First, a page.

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Michael Acton Smith was one of the first technological stars of the United Kingdom when he created in 2007 the children’s game Moshi Monsters that harvested more than 80 million users in 150 countries around the world. Then he went to California to start a new adventure.
His application of meditation and “mindfulness” (full attention) -which he called Calm (calm or tranquility in Spanish) – has just achieved what none of his other businesses had materialized: to achieve the status of “unicorn”. In other words, a new round of financing has raised US $ 88 million from investors, placing the value of the startup at US $ 1 billion.
“Twenty-nine months ago we were nine of us in a one-bedroom apartment … now we’ve become the world’s first mental health unicorn, ” Acton Smith told me in a telephone conversation from San Francisco.
Calm, which was named “best application of the year” by Apple in 2017, began focusing on meditation, but has been extended to other issues related to well-being, such as curing insomnia. It is available in Spanish, English and German.
The most popular feature is what Acton Smith describes as “adult sleeping stories”, read by actors such as Stephen Fry or Matthew McConaughey .
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The application, which has been downloaded more than 40 million times, is free, although around one million of those users pay about US $ 70 a year to obtain “premium” content. It expects to reach an income of US $ 150 million this year. It is a profitable business.
Mind’s latest technology company before Calm was Acton Smith. Through it developed Moshi Monsters, an app turned out to be very popular among the children’s audience. But it failed to adapt to the dynamics of mobile games.
“It grew and fell very quickly when the children changed (to other platforms),” he explains. But he also says that with Calm it will be different.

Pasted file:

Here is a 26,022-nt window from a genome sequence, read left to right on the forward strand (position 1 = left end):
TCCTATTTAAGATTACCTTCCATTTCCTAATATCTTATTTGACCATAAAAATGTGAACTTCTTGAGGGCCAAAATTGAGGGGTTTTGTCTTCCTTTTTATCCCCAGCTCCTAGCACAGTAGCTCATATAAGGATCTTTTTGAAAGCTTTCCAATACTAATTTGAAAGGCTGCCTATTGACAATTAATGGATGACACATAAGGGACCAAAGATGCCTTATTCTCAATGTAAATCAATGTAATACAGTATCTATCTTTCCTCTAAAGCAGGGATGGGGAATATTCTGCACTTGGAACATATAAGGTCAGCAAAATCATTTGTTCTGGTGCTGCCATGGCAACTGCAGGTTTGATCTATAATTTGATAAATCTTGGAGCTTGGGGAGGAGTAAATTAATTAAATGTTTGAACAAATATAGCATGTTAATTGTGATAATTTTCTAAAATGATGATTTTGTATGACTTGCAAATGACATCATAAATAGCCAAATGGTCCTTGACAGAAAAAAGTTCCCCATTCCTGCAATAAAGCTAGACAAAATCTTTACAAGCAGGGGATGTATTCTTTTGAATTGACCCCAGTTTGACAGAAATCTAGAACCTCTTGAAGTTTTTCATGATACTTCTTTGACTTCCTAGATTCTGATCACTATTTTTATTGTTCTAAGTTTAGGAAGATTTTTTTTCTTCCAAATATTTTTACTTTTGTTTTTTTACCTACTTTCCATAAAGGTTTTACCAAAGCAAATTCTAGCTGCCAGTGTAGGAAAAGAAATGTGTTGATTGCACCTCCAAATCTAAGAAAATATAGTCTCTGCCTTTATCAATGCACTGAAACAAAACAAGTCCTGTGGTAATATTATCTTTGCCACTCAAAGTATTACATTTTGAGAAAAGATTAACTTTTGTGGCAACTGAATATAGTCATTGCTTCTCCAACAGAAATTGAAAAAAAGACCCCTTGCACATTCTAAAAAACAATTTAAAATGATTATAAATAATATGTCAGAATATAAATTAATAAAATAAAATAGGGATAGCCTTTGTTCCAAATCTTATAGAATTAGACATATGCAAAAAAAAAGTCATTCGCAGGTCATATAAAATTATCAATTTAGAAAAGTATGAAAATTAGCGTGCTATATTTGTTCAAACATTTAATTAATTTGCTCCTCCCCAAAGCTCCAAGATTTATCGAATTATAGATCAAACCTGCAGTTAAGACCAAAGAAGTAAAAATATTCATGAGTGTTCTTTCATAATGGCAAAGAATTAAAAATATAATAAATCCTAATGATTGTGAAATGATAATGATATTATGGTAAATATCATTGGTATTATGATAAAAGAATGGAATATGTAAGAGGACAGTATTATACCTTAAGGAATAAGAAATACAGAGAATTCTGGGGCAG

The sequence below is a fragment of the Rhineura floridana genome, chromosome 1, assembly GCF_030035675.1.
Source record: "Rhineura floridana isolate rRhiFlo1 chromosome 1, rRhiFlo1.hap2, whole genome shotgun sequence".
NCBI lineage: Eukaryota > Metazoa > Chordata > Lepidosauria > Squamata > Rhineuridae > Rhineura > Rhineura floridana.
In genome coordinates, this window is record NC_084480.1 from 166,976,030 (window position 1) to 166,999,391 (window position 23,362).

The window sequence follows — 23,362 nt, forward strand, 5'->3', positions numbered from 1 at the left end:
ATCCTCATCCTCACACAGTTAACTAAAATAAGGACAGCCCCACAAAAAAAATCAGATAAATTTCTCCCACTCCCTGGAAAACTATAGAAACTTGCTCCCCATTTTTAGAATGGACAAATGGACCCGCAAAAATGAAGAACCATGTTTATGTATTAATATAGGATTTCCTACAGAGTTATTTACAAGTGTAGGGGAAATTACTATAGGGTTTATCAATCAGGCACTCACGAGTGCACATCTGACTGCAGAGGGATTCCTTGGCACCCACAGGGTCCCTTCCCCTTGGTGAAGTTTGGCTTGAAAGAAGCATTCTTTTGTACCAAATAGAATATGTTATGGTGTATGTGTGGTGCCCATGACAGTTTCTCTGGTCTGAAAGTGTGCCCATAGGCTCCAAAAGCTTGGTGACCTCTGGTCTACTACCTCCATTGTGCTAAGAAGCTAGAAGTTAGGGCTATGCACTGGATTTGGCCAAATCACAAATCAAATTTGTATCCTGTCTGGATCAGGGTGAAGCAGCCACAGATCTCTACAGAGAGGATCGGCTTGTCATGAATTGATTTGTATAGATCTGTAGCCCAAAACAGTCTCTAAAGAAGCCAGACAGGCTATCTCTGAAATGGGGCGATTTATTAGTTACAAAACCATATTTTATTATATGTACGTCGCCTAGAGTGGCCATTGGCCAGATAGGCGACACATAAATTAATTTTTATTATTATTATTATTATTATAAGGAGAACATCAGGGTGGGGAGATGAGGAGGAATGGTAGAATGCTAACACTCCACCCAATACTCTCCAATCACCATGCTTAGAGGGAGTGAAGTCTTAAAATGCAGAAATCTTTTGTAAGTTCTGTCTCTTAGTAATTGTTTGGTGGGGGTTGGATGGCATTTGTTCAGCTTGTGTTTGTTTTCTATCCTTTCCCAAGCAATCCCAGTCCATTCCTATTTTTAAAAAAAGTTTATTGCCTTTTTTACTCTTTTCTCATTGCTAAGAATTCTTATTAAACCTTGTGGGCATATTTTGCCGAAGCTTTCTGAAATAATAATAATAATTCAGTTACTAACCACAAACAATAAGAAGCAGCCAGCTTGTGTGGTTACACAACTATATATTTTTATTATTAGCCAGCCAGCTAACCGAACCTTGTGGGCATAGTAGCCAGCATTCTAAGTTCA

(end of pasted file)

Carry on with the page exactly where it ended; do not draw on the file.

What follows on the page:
“This is not the fickle world of entertainment, Calm will continue to work in the future, in a year, in a decade, stress will not go away .”
Both he and his founding partner, Alex Tew – another Briton in Silicon Valley – say that their personal experiences with stress and insomnia helped them decide to start Calm.
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A stressful world
“Moshi was an incredible experience”; says Acton Smith.
“I thought we were going to create the new Disney, and then everything changed, it was a stressful and difficult time.”
“I spent many sleepless nights, I had headaches, and it was during that time that I was able to take perspective and really understand what meditation was .”
Tew says that he also experienced the problems that Calm tries to help people with: “anxiety, depression, insomnia, the whole ‘pack'”.
However, when I ask him about his professional relationship with mental health experts, he quickly replies that “we are not in the business of helping people deal with clinical mental health problems.”
Calm has risen to the crest of the wave of interest in techniques to help us deal with a stressful world.
It could be a passing fad and there will be many questions about how effective meditation or sleeping stories are when it comes to treating disorders such as insomnia.
But Acton Smith says that everyone, from children who have to do exams to stressed executives or elderly people in nursing homes, uses their app.
Maybe he failed to create the “next Disney”, but this tireless entrepreneur seems certain that he can now make Calm “the Nike for the mind”.
Hopefully not spend many nights without sleep in search of that goal.